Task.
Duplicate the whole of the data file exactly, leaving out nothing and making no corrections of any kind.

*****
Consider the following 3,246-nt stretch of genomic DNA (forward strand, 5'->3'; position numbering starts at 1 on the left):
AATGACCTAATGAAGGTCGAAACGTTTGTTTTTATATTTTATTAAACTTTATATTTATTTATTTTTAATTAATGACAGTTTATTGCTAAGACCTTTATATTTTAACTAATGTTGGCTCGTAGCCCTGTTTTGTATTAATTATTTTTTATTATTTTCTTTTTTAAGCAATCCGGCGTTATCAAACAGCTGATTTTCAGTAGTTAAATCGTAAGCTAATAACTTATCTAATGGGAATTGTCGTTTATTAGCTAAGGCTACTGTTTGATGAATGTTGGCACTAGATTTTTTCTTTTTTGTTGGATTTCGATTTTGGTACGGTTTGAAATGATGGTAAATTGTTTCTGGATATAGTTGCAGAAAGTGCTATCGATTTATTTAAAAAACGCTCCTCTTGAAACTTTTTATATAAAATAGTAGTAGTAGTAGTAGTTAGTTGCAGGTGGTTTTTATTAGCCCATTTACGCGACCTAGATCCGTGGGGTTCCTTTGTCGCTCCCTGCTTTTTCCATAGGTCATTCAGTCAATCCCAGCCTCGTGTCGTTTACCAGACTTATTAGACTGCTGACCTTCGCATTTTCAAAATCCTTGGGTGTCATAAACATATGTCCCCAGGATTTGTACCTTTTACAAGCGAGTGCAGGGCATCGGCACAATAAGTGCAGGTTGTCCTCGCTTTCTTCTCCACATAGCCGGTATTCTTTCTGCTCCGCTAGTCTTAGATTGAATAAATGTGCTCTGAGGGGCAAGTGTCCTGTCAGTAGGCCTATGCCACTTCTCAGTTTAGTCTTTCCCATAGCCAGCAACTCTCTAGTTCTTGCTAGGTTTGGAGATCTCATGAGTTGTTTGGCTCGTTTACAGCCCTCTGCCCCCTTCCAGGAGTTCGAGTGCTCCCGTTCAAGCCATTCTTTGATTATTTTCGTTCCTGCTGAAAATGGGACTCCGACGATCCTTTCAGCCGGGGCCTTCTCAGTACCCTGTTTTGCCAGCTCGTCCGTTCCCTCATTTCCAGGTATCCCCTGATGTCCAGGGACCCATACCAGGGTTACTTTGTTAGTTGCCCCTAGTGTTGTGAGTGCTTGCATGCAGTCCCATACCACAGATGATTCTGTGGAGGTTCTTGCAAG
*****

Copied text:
Consider the following 3,246-nt stretch of genomic DNA (forward strand, 5'->3'; position numbering starts at 1 on the left):
AATGACCTAATGAAGGTCGAAACGTTTGTTTTTATATTTTATTAAACTTTATATTTATTTATTTTTAATTAATGACAGTTTATTGCTAAGACCTTTATATTTTAACTAATGTTGGCTCGTAGCCCTGTTTTGTATTAATTATTTTTTATTATTTTCTTTTTTAAGCAATCCGGCGTTATCAAACAGCTGATTTTCAGTAGTTAAATCGTAAGCTAATAACTTATCTAATGGGAATTGTCGTTTATTAGCTAAGGCTACTGTTTGATGAATGTTGGCACTAGATTTTTTCTTTTTTGTTGGATTTCGATTTTGGTACGGTTTGAAATGATGGTAAATTGTTTCTGGATATAGTTGCAGAAAGTGCTATCGATTTATTTAAAAAACGCTCCTCTTGAAACTTTTTATATAAAATAGTAGTAGTAGTAGTAGTTAGTTGCAGGTGGTTTTTATTAGCCCATTTACGCGACCTAGATCCGTGGGGTTCCTTTGTCGCTCCCTGCTTTTTCCATAGGTCATTCAGTCAATCCCAGCCTCGTGTCGTTTACCAGACTTATTAGACTGCTGACCTTCGCATTTTCAAAATCCTTGGGTGTCATAAACATATGTCCCCAGGATTTGTACCTTTTACAAGCGAGTGCAGGGCATCGGCACAATAAGTGCAGGTTGTCCTCGCTTTCTTCTCCACATAGCCGGTATTCTTTCTGCTCCGCTAGTCTTAGATTGAATAAATGTGCTCTGAGGGGCAAGTGTCCTGTCAGTAGGCCTATGCCACTTCTCAGTTTAGTCTTTCCCATAGCCAGCAACTCTCTAGTTCTTGCTAGGTTTGGAGATCTCATGAGTTGTTTGGCTCGTTTACAGCCCTCTGCCCCCTTCCAGGAGTTCGAGTGCTCCCGTTCAAGCCATTCTTTGATTATTTTCGTTCCTGCTGAAAATGGGACTCCGACGATCCTTTCAGCCGGGGCCTTCTCAGTACCCTGTTTTGCCAGCTCGTCCGTTCCCTCATTTCCAGGTATCCCCTGATGTCCAGGGACCCATACCAGGGTTACTTTGTTAGTTGCCCCTAGTGTTGTGAGTGCTTGCATGCAGTCCCATACCACAGATGATTCTGTGGAGGTTCTTGCAAG